Discounted shipping rates, alerts on lost or stolen equipment, and scholarships available for family members and employees are among the many other member benefits. New benefits this year include a credit card processing discount program and performance standards for certification.
Quiet currents ripple among CETA members every day: A conversation is recalled. A seminar brings assurance of a correct approach. A distributor is contacted by someone wanting a customized solution that a distributor colleague can better provide and a referral is made. A manufacturer is looking for an addition to a design team and asks for recommendations. A supplier wants to join forces with a supplier in another region and talks to others about possibilities.
Or, an email is sent or a phone call is made to ask a colleague whether he has any insight into a pending regulation. A strong organizational response can persuade regulators to recraft particular rules. Often regulators need more information about a particular method or type of equipment. Organizational-level response to pending regulations from government entities may not carry more weight than individual responses. Even so, a strong organizational response can persuade regulators to recraft particular rules.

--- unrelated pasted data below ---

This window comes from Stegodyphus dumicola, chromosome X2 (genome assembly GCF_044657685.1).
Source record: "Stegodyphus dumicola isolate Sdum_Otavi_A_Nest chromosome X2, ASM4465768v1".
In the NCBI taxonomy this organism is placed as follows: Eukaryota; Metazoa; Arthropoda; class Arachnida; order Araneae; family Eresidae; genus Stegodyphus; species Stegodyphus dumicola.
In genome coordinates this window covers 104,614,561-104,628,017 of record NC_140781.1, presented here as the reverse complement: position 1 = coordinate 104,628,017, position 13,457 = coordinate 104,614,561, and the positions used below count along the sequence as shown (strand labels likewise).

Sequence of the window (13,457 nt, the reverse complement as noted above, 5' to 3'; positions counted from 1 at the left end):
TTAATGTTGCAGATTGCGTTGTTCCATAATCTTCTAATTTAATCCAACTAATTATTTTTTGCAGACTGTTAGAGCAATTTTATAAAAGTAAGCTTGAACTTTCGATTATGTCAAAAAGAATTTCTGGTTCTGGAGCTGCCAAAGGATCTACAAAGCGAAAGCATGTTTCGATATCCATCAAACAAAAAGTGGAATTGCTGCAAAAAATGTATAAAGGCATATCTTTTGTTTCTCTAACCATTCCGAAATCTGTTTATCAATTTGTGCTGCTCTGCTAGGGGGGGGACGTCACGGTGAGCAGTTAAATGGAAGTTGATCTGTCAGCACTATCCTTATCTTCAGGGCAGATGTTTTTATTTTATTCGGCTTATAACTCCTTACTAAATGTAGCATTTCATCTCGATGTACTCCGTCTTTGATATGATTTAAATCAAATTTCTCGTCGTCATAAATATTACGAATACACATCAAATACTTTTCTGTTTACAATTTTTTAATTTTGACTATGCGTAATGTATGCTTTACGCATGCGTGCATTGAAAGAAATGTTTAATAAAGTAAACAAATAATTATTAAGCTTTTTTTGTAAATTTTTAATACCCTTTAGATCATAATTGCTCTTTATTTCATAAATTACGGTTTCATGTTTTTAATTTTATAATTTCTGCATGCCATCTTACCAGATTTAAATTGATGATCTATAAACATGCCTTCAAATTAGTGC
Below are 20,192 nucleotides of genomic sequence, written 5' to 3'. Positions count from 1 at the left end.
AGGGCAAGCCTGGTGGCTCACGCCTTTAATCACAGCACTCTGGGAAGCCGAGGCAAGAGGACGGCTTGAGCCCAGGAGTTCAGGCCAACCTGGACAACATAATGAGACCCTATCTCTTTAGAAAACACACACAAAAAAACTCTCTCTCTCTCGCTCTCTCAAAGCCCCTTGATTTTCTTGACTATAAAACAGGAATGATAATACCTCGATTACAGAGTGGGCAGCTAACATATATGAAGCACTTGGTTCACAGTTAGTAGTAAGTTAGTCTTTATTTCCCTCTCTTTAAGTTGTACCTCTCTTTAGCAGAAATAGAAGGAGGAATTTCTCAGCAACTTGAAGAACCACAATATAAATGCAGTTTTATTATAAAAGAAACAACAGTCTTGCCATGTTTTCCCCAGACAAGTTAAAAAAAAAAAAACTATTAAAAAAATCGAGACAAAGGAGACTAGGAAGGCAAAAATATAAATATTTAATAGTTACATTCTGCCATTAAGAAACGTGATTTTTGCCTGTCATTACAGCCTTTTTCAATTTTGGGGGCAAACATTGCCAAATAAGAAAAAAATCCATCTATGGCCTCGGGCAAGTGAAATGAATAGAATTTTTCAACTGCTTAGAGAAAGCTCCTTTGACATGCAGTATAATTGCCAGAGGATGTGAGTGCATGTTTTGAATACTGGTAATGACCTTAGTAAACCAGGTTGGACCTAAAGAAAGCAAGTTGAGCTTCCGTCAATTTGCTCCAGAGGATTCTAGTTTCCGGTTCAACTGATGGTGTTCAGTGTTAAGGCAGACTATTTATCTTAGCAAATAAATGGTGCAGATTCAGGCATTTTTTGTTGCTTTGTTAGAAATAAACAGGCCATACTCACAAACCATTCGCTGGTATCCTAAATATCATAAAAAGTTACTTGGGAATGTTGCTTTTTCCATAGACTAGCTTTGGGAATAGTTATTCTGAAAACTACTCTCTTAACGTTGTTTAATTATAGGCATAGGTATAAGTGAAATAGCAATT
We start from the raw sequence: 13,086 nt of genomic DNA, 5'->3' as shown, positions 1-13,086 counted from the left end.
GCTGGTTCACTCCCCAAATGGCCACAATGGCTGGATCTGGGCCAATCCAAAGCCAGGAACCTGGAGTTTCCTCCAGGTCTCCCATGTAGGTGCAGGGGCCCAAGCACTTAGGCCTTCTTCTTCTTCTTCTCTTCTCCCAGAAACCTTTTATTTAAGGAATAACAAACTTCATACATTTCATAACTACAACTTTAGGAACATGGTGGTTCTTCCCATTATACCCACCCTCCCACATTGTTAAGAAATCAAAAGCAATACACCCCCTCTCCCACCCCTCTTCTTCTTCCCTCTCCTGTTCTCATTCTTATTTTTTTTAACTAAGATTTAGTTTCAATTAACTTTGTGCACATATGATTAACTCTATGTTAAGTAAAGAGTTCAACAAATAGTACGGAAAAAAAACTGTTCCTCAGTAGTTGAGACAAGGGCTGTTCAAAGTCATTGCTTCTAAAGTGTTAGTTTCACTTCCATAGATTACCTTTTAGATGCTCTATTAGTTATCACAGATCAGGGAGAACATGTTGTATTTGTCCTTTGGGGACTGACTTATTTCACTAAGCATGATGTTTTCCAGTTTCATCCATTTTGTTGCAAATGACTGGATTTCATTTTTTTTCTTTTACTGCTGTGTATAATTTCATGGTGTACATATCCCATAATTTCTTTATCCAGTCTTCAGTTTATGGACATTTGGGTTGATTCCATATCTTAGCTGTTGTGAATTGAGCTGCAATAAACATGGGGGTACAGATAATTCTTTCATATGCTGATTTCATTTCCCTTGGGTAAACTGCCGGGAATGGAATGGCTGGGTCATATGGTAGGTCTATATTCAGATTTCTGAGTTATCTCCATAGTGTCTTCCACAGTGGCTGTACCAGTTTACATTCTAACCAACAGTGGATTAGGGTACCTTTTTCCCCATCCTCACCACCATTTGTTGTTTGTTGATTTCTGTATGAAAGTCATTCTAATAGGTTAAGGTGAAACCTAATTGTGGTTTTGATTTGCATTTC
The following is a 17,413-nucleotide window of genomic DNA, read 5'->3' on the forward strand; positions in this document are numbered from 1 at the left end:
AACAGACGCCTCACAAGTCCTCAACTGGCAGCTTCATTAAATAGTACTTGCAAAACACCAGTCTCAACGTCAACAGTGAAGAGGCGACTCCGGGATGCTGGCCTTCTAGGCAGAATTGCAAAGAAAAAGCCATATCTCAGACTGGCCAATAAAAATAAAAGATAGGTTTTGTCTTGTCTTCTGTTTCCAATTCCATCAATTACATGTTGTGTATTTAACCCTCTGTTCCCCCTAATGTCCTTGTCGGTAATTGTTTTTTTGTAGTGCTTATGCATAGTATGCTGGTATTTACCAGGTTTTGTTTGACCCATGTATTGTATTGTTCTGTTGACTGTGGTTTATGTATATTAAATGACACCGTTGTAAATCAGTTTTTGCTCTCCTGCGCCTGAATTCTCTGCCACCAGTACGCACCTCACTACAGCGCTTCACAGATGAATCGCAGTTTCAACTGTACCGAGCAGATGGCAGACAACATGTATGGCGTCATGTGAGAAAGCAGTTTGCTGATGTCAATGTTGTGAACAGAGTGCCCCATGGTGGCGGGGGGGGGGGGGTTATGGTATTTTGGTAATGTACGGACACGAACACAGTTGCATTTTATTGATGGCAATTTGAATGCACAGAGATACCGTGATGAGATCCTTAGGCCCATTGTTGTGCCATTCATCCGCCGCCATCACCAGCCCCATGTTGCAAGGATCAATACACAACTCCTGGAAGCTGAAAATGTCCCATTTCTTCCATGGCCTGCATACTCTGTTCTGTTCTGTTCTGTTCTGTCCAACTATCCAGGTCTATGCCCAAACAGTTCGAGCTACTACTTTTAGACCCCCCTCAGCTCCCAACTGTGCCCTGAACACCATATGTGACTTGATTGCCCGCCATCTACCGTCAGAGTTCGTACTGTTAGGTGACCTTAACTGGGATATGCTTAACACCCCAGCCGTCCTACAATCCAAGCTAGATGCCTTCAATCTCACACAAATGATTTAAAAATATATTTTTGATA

At the same time, belonging to an organization that has the committee structure ready to respond to requests enables a member to relay information and concerns to the committee so that it can become part of a group response. It’s a time saver.
“Thought leadership” is a term that has popularity in the corporate world. It’s a shorthand for the individuals who inspire others to excellence through a combination of modeling the way to do things well and do them better still, creativity, thirst for learning, and expertise. The term also applies to members of professional organizations. CETA members are very much thought leaders.
CETA’s 2019 membership committee is chaired by Greg Sprunk with Superior Equipment Cleaning Inc. in Phoenix, AZ. Mike Tonies with Hydra-Flex in Eagen, MN, and David Presley with Hydro-Chem Systems Inc. in Caledonia, MI, are members.
Sprunk joined the membership committee in 2018, volunteering to serve because he was so impressed by the value of being a CETA member. He has now taken his efforts to the next level by becoming the chairman of the committee.
Questions and comments about membership in CETA can be directed to membership committee members or to the CETA office at firstname.lastname@example.org. With its associate, distributor, manufacturer, and supplier member categories, CETA welcomes all members of the industry.